3 Years of Misery Inside Google, the Happiest Company in Tech
Is wokeness good for business? Google appears to be struggling with that question – and the meaning of its “don’t be evil” mantra – as it tries to balance its collectivist, social-justice culture with the demands of capitalism. Time and again, this article reports, Google has found itself between a rock and a hard place. To invent products like Gmail, Earth, and Translate, you need coddled geniuses free to let their minds run wild. But to lock down lucrative government contracts or expand into coveted foreign markets, as Google increasingly needed to do, you need to be able to issue orders and give clients what they want. This has created friction as employees, encouraged to vent in the everyone-has-a-voice workplace, constantly try to hold the company hostage to its own public image. Kevin Roose has a telling take on this dynamic. He seems to suggest it's fine for Google and other tech companies to bow to worker demands to shun Pentagon contracts while simultaneously helping China muzzle free speech.
The Desperate Race to Neutralize a Lethal Superbug Yeast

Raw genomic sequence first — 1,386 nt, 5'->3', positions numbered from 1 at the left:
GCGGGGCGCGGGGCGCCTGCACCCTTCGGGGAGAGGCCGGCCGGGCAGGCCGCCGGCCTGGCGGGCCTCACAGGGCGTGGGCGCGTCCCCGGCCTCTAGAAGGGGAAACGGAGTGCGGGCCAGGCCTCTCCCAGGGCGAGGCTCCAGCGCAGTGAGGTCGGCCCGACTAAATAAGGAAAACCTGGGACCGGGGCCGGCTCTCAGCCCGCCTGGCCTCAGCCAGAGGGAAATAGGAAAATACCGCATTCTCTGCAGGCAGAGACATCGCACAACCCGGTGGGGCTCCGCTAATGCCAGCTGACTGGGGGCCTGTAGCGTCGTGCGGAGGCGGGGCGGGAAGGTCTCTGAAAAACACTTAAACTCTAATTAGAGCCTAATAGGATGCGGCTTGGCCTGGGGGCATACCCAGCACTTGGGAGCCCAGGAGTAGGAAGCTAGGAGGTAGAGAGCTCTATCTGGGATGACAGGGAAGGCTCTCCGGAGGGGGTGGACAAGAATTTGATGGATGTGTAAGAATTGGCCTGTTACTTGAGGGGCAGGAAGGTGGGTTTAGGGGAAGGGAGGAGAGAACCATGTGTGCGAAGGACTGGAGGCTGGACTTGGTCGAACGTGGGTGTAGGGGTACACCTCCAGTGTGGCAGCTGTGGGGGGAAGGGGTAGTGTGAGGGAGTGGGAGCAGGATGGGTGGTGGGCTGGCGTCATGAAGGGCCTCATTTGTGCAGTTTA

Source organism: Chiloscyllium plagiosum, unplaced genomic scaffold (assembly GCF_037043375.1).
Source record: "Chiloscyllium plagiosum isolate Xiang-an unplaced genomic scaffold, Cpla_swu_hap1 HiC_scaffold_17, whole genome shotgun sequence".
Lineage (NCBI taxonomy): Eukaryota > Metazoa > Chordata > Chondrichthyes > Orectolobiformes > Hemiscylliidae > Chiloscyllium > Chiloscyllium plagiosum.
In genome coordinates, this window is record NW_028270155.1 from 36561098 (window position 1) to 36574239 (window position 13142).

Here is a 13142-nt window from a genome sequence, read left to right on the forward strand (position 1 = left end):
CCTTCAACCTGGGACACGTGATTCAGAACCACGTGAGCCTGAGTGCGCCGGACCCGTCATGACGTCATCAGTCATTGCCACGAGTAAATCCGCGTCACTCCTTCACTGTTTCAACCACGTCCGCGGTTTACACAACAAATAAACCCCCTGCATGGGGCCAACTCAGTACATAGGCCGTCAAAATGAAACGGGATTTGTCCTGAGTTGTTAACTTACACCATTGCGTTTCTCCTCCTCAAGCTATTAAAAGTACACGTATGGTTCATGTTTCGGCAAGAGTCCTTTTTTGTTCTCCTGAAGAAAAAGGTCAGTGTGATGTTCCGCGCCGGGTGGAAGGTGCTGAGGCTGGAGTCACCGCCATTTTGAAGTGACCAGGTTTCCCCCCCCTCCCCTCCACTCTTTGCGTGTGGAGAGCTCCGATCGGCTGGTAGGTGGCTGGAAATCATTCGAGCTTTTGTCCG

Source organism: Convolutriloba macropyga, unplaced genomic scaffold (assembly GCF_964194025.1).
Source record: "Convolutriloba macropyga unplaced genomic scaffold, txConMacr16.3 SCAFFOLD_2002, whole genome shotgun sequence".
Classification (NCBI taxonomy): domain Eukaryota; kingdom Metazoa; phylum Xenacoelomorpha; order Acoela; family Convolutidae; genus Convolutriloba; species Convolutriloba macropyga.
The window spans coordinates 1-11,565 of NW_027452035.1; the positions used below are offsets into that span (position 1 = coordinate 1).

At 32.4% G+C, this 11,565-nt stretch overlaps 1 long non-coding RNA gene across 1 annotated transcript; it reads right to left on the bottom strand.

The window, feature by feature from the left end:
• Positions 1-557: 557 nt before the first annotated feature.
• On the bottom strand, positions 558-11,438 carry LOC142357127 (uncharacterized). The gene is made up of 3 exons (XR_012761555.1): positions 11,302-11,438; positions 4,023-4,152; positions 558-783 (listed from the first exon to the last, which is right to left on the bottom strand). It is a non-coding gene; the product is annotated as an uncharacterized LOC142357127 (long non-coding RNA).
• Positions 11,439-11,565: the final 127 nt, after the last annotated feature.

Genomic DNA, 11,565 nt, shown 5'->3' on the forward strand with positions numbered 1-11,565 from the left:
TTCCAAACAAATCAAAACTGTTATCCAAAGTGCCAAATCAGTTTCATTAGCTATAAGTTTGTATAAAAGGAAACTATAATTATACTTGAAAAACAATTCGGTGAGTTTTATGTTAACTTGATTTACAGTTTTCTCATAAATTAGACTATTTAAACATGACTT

Imagine every yeast problem that we consider unthinkably minor – skin rashes, vaginal problems, infections of the mouth and throat – being caused instead by a potentially lethal organism that no drug can touch. That’s the brewing fear regarding a new strain of yeast that flourishes in hospital settings. The strain, C. auris, was first seen in 2009 and is like no other: It causes grave wound and bloodstream infections. It spreads easily from person to person. It survives without difficulty on cool inorganic surface. And because of those qualities, it has sparked ferocious hospital outbreaks. Worst of all, the super-yeast emerged already resistant to the limited drugs available to treat fungal infections. So far, C. auris has been diagnosed in patients in more than 30 countries on six continents – including more than 700 cases in the U.S. When investigators talk about it, they use ominous phrases such as “pandemic potential.”
Kids Aren't Playing Enough Sports. The Culprit? Cost.